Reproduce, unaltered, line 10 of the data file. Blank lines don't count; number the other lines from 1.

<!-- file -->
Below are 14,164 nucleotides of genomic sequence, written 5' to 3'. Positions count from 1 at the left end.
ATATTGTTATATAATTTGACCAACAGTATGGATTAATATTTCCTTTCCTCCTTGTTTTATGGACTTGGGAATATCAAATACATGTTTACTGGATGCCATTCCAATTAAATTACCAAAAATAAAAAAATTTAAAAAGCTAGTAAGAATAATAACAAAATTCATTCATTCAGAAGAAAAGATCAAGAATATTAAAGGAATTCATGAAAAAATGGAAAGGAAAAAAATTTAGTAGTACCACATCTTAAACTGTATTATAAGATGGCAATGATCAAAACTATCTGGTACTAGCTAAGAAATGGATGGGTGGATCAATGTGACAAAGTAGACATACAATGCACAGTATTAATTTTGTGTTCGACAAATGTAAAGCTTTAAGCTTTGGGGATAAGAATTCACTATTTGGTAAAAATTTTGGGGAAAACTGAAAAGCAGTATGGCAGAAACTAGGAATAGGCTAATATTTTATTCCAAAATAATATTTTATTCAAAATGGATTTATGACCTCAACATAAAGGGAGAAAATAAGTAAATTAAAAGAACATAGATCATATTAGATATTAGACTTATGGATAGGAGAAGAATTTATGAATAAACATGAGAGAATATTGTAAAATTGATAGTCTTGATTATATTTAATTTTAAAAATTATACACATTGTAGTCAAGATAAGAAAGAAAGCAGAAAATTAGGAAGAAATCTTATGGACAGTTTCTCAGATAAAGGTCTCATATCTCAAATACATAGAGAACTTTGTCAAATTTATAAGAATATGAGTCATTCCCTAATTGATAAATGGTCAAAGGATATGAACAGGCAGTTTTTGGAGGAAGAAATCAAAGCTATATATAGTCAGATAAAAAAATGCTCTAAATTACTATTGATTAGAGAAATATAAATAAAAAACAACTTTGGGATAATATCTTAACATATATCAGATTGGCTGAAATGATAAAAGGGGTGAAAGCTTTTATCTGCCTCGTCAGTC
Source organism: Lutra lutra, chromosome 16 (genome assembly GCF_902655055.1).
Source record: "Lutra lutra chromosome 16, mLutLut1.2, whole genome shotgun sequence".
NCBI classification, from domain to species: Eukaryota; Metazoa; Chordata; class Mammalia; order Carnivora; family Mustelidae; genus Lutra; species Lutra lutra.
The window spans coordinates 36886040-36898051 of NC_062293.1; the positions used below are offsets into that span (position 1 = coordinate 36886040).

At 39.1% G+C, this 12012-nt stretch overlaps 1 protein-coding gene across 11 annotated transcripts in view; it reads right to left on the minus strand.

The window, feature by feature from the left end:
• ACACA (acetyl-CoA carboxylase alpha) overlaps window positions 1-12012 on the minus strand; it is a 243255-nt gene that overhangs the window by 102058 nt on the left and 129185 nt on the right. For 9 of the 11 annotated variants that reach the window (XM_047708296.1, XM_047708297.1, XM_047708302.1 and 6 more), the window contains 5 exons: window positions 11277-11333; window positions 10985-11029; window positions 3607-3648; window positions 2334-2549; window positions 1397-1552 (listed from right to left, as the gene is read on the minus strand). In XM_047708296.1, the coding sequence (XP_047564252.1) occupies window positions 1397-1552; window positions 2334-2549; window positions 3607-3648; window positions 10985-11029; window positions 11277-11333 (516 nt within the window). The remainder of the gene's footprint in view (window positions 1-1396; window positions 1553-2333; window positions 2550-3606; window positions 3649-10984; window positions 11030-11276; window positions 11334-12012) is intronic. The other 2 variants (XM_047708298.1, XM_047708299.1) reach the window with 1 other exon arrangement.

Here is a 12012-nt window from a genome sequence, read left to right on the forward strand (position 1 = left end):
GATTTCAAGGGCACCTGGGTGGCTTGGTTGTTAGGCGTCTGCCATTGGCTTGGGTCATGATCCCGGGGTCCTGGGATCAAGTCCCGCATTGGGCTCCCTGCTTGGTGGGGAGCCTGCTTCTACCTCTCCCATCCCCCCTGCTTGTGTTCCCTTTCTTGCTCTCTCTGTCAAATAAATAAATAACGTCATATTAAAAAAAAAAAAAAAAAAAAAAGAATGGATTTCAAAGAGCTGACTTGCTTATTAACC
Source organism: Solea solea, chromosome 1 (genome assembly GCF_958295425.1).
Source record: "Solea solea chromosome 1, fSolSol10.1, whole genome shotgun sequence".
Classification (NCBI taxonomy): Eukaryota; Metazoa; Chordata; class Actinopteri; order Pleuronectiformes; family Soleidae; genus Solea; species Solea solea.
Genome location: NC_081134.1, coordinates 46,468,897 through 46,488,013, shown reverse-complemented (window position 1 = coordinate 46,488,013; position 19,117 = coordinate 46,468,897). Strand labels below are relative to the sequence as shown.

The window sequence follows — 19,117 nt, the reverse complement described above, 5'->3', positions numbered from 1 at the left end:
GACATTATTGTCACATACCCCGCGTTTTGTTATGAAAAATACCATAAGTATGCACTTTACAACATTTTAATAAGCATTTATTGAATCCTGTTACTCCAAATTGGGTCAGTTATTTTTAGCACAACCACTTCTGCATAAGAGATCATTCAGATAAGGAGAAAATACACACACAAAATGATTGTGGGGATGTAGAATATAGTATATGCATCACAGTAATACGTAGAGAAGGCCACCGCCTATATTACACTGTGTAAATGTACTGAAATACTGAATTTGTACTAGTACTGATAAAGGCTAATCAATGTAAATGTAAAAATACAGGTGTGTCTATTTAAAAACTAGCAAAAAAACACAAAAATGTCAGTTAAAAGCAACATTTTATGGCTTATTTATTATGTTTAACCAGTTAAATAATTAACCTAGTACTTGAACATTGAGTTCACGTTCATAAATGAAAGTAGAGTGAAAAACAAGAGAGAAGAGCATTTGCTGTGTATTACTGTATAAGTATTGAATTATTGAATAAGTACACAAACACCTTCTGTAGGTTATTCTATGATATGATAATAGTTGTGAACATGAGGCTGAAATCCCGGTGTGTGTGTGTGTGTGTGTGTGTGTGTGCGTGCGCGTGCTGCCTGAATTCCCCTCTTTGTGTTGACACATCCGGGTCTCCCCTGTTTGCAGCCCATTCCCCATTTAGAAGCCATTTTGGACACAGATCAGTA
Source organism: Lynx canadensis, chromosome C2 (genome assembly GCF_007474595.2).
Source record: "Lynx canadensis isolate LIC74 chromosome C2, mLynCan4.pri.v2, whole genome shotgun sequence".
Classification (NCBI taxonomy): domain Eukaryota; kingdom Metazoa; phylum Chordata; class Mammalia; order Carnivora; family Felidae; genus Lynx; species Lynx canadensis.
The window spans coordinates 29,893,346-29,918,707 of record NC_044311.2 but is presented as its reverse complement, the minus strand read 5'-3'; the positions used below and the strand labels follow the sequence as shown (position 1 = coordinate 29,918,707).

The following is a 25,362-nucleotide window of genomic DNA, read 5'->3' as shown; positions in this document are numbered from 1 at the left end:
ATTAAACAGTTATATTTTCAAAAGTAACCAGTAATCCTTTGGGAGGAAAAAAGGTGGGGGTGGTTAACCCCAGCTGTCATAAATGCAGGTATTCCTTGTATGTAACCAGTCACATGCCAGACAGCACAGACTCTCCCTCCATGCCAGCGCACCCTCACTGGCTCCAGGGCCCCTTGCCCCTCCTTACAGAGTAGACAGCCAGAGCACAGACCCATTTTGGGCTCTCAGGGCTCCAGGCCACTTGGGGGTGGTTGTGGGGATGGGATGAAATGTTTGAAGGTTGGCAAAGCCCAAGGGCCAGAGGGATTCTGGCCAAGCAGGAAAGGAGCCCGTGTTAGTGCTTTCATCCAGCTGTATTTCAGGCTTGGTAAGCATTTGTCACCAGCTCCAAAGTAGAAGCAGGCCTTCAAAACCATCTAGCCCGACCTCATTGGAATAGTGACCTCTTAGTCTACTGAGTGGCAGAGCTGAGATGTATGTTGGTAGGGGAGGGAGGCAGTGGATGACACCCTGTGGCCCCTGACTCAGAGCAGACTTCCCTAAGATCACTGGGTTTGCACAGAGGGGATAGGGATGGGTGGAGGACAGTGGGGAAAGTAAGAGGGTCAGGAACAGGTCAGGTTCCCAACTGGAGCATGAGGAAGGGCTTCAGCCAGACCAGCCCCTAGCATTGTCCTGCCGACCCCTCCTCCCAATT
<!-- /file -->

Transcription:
Here is a 12012-nt window from a genome sequence, read left to right on the forward strand (position 1 = left end):